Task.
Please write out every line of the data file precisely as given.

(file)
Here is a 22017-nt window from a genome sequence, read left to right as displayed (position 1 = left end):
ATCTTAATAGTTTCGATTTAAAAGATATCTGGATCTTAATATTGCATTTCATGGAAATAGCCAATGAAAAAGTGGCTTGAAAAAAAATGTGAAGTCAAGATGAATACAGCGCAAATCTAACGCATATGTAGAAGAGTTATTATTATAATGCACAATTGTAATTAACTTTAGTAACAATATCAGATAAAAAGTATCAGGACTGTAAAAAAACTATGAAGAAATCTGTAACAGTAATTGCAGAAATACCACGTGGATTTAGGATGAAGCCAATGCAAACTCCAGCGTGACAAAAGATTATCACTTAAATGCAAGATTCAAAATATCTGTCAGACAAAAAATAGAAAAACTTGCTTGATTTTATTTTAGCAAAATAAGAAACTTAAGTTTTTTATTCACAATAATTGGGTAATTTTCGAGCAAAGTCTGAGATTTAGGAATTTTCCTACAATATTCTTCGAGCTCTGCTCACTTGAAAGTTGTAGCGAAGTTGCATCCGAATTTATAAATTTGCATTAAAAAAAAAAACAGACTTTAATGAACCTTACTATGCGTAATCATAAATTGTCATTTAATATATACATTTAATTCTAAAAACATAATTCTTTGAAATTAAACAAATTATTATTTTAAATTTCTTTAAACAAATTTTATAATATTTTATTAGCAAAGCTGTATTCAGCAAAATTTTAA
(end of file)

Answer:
Here is a 22017-nt window from a genome sequence, read left to right as displayed (position 1 = left end):
ATCTTAATAGTTTCGATTTAAAAGATATCTGGATCTTAATATTGCATTTCATGGAAATAGCCAATGAAAAAGTGGCTTGAAAAAAAATGTGAAGTCAAGATGAATACAGCGCAAATCTAACGCATATGTAGAAGAGTTATTATTATAATGCACAATTGTAATTAACTTTAGTAACAATATCAGATAAAAAGTATCAGGACTGTAAAAAAACTATGAAGAAATCTGTAACAGTAATTGCAGAAATACCACGTGGATTTAGGATGAAGCCAATGCAAACTCCAGCGTGACAAAAGATTATCACTTAAATGCAAGATTCAAAATATCTGTCAGACAAAAAATAGAAAAACTTGCTTGATTTTATTTTAGCAAAATAAGAAACTTAAGTTTTTTATTCACAATAATTGGGTAATTTTCGAGCAAAGTCTGAGATTTAGGAATTTTCCTACAATATTCTTCGAGCTCTGCTCACTTGAAAGTTGTAGCGAAGTTGCATCCGAATTTATAAATTTGCATTAAAAAAAAAAACAGACTTTAATGAACCTTACTATGCGTAATCATAAATTGTCATTTAATATATACATTTAATTCTAAAAACATAATTCTTTGAAATTAAACAAATTATTATTTTAAATTTCTTTAAACAAATTTTATAATATTTTATTAGCAAAGCTGTATTCAGCAAAATTTTAA